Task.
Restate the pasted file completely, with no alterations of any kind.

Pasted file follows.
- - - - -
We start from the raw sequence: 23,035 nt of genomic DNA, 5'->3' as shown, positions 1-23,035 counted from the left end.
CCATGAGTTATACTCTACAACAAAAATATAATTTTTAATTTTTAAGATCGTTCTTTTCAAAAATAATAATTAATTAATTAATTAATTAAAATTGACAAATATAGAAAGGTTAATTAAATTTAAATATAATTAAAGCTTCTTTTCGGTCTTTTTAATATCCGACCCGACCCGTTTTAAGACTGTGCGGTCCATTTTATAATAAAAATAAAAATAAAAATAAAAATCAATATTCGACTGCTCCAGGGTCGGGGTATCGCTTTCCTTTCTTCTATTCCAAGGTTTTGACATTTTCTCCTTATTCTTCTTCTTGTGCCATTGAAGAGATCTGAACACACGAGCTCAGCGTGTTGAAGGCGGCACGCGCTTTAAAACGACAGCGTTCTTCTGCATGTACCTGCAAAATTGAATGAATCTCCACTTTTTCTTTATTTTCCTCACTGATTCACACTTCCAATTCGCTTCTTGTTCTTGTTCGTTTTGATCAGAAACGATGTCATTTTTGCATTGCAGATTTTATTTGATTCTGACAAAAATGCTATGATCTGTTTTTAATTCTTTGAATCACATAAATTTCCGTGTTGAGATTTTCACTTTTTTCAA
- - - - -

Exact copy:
We start from the raw sequence: 23,035 nt of genomic DNA, 5'->3' as shown, positions 1-23,035 counted from the left end.
CCATGAGTTATACTCTACAACAAAAATATAATTTTTAATTTTTAAGATCGTTCTTTTCAAAAATAATAATTAATTAATTAATTAATTAAAATTGACAAATATAGAAAGGTTAATTAAATTTAAATATAATTAAAGCTTCTTTTCGGTCTTTTTAATATCCGACCCGACCCGTTTTAAGACTGTGCGGTCCATTTTATAATAAAAATAAAAATAAAAATAAAAATCAATATTCGACTGCTCCAGGGTCGGGGTATCGCTTTCCTTTCTTCTATTCCAAGGTTTTGACATTTTCTCCTTATTCTTCTTCTTGTGCCATTGAAGAGATCTGAACACACGAGCTCAGCGTGTTGAAGGCGGCACGCGCTTTAAAACGACAGCGTTCTTCTGCATGTACCTGCAAAATTGAATGAATCTCCACTTTTTCTTTATTTTCCTCACTGATTCACACTTCCAATTCGCTTCTTGTTCTTGTTCGTTTTGATCAGAAACGATGTCATTTTTGCATTGCAGATTTTATTTGATTCTGACAAAAATGCTATGATCTGTTTTTAATTCTTTGAATCACATAAATTTCCGTGTTGAGATTTTCACTTTTTTCAA